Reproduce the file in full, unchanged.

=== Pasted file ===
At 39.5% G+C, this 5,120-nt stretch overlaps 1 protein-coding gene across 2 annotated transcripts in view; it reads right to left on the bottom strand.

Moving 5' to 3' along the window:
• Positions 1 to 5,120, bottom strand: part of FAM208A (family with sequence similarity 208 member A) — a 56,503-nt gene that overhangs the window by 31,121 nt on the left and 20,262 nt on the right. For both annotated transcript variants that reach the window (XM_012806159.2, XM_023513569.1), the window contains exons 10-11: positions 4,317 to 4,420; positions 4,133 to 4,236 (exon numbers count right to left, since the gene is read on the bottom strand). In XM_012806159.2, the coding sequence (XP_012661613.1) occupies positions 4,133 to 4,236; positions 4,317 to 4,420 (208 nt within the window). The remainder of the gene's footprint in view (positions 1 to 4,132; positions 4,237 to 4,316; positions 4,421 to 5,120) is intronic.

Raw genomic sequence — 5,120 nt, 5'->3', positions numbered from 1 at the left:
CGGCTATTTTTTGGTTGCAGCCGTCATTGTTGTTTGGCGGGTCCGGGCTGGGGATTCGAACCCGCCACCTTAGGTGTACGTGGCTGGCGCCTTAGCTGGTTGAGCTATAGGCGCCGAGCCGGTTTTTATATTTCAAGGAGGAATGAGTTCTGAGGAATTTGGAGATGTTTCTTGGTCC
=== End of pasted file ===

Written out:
At 39.5% G+C, this 5,120-nt stretch overlaps 1 protein-coding gene across 2 annotated transcripts in view; it reads right to left on the bottom strand.

Moving 5' to 3' along the window:
• Positions 1 to 5,120, bottom strand: part of FAM208A (family with sequence similarity 208 member A) — a 56,503-nt gene that overhangs the window by 31,121 nt on the left and 20,262 nt on the right. For both annotated transcript variants that reach the window (XM_012806159.2, XM_023513569.1), the window contains exons 10-11: positions 4,317 to 4,420; positions 4,133 to 4,236 (exon numbers count right to left, since the gene is read on the bottom strand). In XM_012806159.2, the coding sequence (XP_012661613.1) occupies positions 4,133 to 4,236; positions 4,317 to 4,420 (208 nt within the window). The remainder of the gene's footprint in view (positions 1 to 4,132; positions 4,237 to 4,316; positions 4,421 to 5,120) is intronic.

Raw genomic sequence — 5,120 nt, 5'->3', positions numbered from 1 at the left:
CGGCTATTTTTTGGTTGCAGCCGTCATTGTTGTTTGGCGGGTCCGGGCTGGGGATTCGAACCCGCCACCTTAGGTGTACGTGGCTGGCGCCTTAGCTGGTTGAGCTATAGGCGCCGAGCCGGTTTTTATATTTCAAGGAGGAATGAGTTCTGAGGAATTTGGAGATGTTTCTTGGTCC